The product of the rffT gene is also involved in cell envelope physiology, playing a role in cell surface polysaccharide biosynthesis, with implications for outer membrane integrity. rffT encodes Fuc4NAc (4-acetamido-4,6-dideoxy-D-galactose) transferase, which is required for the conversion of lipid II to lipid III during the biosynthesis of enterobacterial common antigen (ECA) [66]-[69]. ECA is an outer membrane glycolipid produced by all Enterobacteriacaeae, whose biological role is poorly understood [70]. rffT mutants show phenotypes suggestive of perturbation of the outer membrane [71]; it has been proposed that this is due to accumulation of lipid II [71]. It therefore appears that the requirement for rffT for growth of E. coli at pressure arises either from a direct requirement for ECA, or from a general pressure sensitivity of the outer membrane. Pressure is well known to have important biophysical effects on cell membranes [9]: it seems possible, therefore, that the pressure sensitivity of the rffT mutant is due to perturbations in its outer membrane which, while not important for growth at atmospheric pressure, become crucial at 30 MPa.

Protein Export: TatC

The inner membrane protein TatC is a subunit of the TatABCE protein export complex, which transports folded proteins across the inner membrane, powered by the transmembrane proton gradient [72]. TatC is required for the complex’s protein export function [73]. Our observation that TatC is required for growth of E. coli above 30 MPa might indicate a requirement for one of its substrates. Intriguingly, mutants which lack a functional Tat system show outer membrane defects [39] and a cell division defect, which causes them to form chains of cells separated by septa (see Figure 3). These defects are caused by failure to translocate two amidases, AmiA and AmiC [74], [75], which are involved in cleavage of the septal peptidoglycan at cell division [74], [76]. One might speculate that the requirement for TatC at pressures about 30 MPa is connected with the pressure-sensitivity of cell division suggested by the other mutants in our study. Although other components of the Tat system were not unambiguously identified in our study, we did observe some pressure sensitivity for both the tatB and tatA mutants.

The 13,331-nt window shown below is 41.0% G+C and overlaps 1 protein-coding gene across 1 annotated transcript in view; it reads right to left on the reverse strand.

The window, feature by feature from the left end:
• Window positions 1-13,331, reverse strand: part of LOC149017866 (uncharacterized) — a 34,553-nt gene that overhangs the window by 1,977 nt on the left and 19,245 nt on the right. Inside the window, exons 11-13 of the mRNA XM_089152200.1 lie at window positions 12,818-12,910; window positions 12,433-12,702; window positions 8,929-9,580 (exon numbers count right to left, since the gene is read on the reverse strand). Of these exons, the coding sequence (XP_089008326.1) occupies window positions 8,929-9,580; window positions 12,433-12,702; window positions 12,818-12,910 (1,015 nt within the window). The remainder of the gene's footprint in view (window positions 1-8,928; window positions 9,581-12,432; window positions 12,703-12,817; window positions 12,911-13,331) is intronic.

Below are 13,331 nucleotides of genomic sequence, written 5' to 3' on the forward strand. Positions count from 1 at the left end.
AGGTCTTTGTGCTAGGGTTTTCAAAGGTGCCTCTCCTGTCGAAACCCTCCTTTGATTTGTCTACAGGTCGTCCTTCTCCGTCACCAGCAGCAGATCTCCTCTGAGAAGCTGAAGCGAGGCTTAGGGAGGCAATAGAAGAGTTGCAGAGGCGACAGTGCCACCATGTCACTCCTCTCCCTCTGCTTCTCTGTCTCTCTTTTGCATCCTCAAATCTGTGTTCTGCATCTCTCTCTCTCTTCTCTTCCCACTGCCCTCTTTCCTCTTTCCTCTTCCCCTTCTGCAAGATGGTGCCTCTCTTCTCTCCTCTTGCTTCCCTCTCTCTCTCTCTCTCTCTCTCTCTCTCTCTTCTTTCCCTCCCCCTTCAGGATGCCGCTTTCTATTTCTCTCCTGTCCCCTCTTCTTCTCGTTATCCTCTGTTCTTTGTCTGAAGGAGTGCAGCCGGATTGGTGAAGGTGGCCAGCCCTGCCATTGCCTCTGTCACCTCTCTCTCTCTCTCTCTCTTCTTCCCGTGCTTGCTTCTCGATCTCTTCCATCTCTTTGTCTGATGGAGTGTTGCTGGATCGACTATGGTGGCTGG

Cellular Supply of Sulphur: IscS

The final gene identified in our study is iscS, which we found to be required for growth at 40 MPa. The iscS gene encodes the enzyme cysteine desulphurase, which catalyses the supply of sulphur from cysteine, playing a key role in the modification of tRNA by addition of sulphur [77] and in the biosynthesis of iron-sulphur proteins and other sulphur-containing proteins and metabolites [78]. The pressure sensitivity of the iscS mutant in our study might therefore either be connected to a requirement for Fe-S clusters (e.g. in the respiratory electron transport chain, which has previously been linked to pressure-sensitivity in E. coli [2], [79]), or to the well-documented effects of pressure on translation [21], [80], [81].


Our results shed new light on the challenges faced by organisms during growth at high hydrostatic pressure. The 9 genes which we identify as being required for growth of E. coli at 30 MPa and 40 MPa point to DNA replication, cell division, the cytoskeleton and cell envelope physiology as potential failure points in cell physiology at pressure.

Our study is not exhaustive: other mutants that are also pressure sensitive may have been missed in our initial screen, or failed to complement in our experiments. It will be interesting to discover whether future experiments reveal other genes involved in these same processes that are required at pressure. For the 9 genes that we did identify, we note that the molecular mechanisms leading to pressure sensitivity upon loss of these genes may well be complex: unravelling the full picture of how and why cells cease to function at pressure calls for biochemical studies, with comparison between pressure-sensitive and pressure-tolerant organisms.

Supporting Information

Figure S1.